By the time she was five she had lost her entire immediate family. It is not clear if they died of illness and starvation, or were killed in pogroms, massacres committed by Polish or Russian authorities against the Jewish peasants throughout the nineteenth and twentieth centuries. Either way, it was governmental policies towards the Jews that killed them, living in the region that was Poland one day, Russia the next, bombarded by Cossacks, government sanctioned thugs that rode in on horseback killing and destroying everything in their sight, slashing open the bellies of pregnant women, raping children, killing the livestock, burning homes. She remembered being thrown into a root cellar by her aunt when she was only six to hide from the Cossacks, hidden among the carrots and parsnips, potatoes and rutabagas while death, destruction, ravaged in the streets above her. At six, she landed on Ellis Island in New York Harbor, with her aunt and nephews, on the false passport of her dead cousin. They came to join her uncle in New York, in America, where there is such abundance that they shovel gold in the streets. What she found was the tenements of New York’s Lower East Side. Delancy Street, Hester Street. A three room, cold water walk up flat on the fourth floor. There was no bath, the toilet was in the hallway, shared by all the families on the floor. She slept in the kitchen.
She decided to go to work. At age nine she went to the factory by day and school at night. Now she had three different identities, as common to the immigrant experience as cheap labor and cloth dust. She was of course, herself – Anna Kaufman – daughter of Aaron Moses Kaufman and Choma Reingold. Her passport gave her the identity of her dead cousin. And now she had a third set of documents, for work, identifying her as a thirteen year old. She found employment in an umbrella factory, making the tips of umbrellas.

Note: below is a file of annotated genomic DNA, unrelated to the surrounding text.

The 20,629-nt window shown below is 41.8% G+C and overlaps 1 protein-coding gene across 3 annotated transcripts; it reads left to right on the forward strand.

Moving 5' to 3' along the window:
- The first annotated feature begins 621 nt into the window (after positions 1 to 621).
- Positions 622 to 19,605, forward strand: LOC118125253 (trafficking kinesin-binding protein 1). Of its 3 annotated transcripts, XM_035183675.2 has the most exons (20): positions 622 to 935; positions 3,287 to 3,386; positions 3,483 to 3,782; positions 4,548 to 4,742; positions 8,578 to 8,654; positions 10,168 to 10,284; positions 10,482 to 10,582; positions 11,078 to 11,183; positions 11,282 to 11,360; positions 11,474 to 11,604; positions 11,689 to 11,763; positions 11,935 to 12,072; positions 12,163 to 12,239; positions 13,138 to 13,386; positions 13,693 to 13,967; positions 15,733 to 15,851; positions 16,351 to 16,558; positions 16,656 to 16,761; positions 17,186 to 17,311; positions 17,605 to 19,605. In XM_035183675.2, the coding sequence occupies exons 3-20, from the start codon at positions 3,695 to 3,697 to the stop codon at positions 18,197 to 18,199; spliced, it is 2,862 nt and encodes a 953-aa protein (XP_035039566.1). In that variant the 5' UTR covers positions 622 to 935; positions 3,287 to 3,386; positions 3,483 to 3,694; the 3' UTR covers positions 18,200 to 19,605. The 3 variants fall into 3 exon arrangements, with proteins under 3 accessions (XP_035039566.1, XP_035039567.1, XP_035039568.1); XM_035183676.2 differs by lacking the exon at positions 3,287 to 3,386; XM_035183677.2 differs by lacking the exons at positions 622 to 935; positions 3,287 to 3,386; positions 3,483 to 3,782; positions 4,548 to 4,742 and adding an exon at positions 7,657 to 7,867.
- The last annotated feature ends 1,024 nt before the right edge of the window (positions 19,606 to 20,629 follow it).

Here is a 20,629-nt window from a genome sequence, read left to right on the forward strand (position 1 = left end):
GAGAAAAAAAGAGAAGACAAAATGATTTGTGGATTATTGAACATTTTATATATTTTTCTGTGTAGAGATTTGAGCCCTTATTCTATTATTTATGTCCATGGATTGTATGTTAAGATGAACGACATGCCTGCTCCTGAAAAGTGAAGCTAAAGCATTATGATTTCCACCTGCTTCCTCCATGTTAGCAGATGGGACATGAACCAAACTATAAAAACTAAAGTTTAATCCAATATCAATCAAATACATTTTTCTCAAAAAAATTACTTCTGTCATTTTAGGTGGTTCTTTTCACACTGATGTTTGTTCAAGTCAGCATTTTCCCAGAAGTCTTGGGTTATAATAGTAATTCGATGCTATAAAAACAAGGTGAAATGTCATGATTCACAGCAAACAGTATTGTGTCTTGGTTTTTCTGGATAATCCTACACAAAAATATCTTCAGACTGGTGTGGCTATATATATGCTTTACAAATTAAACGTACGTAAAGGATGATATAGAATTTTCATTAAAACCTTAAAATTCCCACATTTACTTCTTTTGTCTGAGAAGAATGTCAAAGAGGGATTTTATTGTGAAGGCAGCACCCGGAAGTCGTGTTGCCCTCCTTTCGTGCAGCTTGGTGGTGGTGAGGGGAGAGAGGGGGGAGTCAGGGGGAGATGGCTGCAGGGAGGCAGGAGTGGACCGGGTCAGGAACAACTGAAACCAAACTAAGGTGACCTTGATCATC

She worked there for three years. By the time she was 12, she was able to make every part of the umbrella and was now a shop forelady. It was that year, 1909 that a strike broke out in the garment industry. The strike, led mostly by Jewish and Italian immigrant teenagers, was named the Uprising of the 20,000. Not a machine whirred, not a wheel turned. The strike that began on November 22, 1909, lasted almost four months, through the winter and ended on March 8, 1910. She wasn’t a leader in the strike, but she left her lofted position of middle management and walked out with the other workers in one of American history’s biggest strikes. “I didn’t want to be a scab,” she told me.
Such a different world, where a 12 year old girl knows the sanctity of a picket line and the importance of righteous bread.
“Watch and learn,” she would tell me, her hands moving like silver as yarn became cloth. “Watch and learn.” She would tell me.
I still can’t knit. I never have crossed a picket line.